The Sideshow
  • There are safe drivers and then there are safe drivers. Ralph Lendi is clearly one of the safest. The UPS tractor trailer driver has logged more than 7 million miles behind the wheel and has never been in an accident or received a ticket. Not once.

    We first noticed the story over at CBS Chicago, which ran a profile of the 40-year-plus UPS veteran. As that  station's story pointed out, 7 million miles is obviously a big number — but the statistic is even more mind-boggling when put into context.

    A trip to the moon, for example, would take about 239,000 miles. If Lendi were an astronaut, he would have traveled between the Earth and moon more than 29 times. Eat your heart out, Buzz Aldrin.

    A few more numbers to consider — Lendi has worked around 40-plus years. Of course, he didn't work every day of every year, but for the sake of simplicity in mathematics, let's pretend he did. If that were the case, Lendi would have averaged more than 479 miles per day without any problems.

    When asked his

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  • Hamburgler be not proud:

    Three men and one juvenille suspected of auto burglary were arrested by police in Rocklin, Calif., after authorities discovered an online photograph of the foursome posing with $120 worth of Carl's Jr. fast food.

    According to CBS Sacramento, the group purchased a mountain of food, including burgers, fries and shakes, at the restaurant's drive-through window. After one of the employees began taking all the bags of food out to the car, the group asked that the employee take pictures of all the food. 

    Suspicious, the restaurant's manager, Katelyn Hubick, made note of the car's license plate. A short time later, a guest at a nearby hotel discovered that her car had been broken into and her credit card was missing. She learned of the Carl's Jr. charge and alerted police, who contacted the restaurant. The manager reported the unusually large order and the key fact that the hungry crew had posted a photo of their food to Instagram.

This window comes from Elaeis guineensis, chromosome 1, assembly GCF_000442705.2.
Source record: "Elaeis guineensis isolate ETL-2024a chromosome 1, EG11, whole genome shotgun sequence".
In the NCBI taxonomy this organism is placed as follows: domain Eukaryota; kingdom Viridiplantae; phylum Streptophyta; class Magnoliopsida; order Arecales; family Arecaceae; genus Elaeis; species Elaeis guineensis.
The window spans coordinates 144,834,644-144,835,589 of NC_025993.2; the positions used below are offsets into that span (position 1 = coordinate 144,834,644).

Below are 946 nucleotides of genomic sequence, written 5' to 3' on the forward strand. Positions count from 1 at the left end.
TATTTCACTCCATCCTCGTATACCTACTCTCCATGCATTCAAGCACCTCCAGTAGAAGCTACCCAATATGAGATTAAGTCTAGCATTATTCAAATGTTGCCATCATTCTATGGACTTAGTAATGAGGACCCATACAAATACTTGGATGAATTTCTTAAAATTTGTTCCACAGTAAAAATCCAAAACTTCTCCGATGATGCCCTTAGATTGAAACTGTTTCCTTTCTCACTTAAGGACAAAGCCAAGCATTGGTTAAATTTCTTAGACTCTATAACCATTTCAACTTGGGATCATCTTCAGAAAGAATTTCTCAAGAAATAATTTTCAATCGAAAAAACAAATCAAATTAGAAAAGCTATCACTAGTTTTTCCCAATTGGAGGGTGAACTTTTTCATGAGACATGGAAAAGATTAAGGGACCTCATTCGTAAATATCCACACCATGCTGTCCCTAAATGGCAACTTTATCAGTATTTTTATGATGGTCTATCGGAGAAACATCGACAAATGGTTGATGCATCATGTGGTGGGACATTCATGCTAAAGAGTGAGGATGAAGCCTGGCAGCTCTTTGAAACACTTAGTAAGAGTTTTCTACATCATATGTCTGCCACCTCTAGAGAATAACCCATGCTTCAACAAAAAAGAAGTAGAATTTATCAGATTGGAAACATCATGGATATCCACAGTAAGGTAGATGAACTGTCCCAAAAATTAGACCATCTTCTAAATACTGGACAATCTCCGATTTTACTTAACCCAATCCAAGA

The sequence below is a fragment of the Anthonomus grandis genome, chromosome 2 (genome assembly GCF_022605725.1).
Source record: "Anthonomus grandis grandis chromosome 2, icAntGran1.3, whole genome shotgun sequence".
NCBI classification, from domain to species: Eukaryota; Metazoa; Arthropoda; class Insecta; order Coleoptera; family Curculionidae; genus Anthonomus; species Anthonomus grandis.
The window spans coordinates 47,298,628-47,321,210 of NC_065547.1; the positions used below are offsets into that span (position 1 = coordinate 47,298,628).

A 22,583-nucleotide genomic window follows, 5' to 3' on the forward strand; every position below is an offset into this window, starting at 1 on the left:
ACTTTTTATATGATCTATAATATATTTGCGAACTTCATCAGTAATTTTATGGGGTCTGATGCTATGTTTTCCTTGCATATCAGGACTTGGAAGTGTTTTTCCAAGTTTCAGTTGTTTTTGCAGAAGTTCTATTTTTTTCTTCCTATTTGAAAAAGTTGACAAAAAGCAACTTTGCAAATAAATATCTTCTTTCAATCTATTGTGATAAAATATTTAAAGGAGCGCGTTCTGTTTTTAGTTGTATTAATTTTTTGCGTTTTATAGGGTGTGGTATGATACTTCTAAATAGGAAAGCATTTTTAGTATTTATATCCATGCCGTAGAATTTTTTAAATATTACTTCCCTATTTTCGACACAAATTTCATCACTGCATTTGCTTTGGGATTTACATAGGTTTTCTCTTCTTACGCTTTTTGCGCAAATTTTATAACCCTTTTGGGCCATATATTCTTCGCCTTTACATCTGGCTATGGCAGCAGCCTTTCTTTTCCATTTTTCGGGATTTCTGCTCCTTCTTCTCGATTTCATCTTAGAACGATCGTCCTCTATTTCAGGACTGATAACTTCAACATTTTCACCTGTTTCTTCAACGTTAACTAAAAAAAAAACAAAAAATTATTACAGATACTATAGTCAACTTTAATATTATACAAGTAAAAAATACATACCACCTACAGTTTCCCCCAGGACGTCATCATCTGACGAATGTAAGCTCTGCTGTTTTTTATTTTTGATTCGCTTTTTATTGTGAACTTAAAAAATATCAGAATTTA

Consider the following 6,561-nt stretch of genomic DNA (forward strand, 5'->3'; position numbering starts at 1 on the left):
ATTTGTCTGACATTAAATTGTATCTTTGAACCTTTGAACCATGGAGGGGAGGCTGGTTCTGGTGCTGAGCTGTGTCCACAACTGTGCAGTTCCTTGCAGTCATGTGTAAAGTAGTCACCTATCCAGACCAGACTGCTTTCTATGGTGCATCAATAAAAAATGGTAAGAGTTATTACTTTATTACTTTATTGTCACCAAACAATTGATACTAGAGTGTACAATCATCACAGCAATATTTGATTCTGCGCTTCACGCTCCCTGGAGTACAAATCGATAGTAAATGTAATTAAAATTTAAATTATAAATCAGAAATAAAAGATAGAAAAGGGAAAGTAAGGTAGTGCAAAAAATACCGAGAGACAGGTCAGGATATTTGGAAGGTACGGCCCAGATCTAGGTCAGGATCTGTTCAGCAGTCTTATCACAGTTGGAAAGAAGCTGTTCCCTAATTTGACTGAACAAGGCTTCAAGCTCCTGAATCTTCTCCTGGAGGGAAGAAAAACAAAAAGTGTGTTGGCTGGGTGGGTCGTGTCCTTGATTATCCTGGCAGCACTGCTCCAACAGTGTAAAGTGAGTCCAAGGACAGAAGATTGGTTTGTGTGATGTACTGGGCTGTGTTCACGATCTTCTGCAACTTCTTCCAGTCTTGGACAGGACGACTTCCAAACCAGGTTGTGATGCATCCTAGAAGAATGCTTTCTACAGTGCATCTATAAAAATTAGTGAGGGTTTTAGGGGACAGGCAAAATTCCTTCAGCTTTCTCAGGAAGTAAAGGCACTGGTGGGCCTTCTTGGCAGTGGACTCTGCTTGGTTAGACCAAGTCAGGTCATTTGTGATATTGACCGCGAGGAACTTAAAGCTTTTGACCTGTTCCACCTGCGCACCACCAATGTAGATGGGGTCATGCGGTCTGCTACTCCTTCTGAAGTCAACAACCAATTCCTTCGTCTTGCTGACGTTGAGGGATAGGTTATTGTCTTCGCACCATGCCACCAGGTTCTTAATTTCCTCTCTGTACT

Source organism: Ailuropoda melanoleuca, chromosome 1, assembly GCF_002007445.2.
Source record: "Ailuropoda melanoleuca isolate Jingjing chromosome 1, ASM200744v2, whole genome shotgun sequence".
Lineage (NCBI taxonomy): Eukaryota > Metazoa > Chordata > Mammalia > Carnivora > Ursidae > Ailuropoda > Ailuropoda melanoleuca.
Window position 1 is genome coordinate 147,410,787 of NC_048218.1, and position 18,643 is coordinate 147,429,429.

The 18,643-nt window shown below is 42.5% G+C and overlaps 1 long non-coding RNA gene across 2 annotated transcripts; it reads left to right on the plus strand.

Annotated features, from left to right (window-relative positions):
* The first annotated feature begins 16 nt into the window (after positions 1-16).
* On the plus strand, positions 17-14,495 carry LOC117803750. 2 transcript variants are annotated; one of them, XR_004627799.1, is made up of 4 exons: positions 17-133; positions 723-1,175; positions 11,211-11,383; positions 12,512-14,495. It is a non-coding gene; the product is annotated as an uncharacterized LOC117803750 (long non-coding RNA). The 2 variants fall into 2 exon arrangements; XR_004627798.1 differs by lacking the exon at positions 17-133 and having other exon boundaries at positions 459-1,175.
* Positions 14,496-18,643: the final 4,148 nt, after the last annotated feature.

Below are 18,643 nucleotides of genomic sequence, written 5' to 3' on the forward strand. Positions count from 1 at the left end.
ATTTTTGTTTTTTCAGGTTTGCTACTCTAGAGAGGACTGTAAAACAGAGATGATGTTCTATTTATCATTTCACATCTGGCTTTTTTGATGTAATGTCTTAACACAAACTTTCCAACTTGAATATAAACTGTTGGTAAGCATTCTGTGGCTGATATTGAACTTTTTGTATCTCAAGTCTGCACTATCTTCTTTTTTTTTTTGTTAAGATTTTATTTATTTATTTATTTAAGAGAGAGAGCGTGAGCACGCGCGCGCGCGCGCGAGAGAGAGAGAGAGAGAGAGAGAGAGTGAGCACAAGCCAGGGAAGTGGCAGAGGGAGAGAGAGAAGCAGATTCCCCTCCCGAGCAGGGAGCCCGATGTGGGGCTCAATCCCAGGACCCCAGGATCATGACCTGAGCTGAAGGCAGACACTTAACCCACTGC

Cue the bum-bum sound effect from "Law

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  • Drug dealers are turning to social media sites like Instagram looking for customers (AFP)

    It turns out the onslaught of selfies aren’t the biggest crime on the hugely popular photo-sharing site Instagram. The site has also recently unwittingly become host to a black market for drug trade.

    A number of individuals have been using Instagram to sell illegal drugs, posting pictures of their product and allowing prospective buyers to contact them through the site. And with reports of the drug sales now making the rounds, Instagram says it has implemented a set of filters to block the illegal activity.

    The Instagram activity may at least partially be in response to the shutdown of the Silk Road site. In October, the FBI shut down Silk Road, a site that had become a hub of illegal sales. Silk Road was primarily used to distribute narcotics but also was a hot bed of illegal sales for weapons and virtually any item someone in the world was willing to pay money for. Earlier this week, a mirror site recently went online attempting to resurrect the Silk Road model.

    An investigation into

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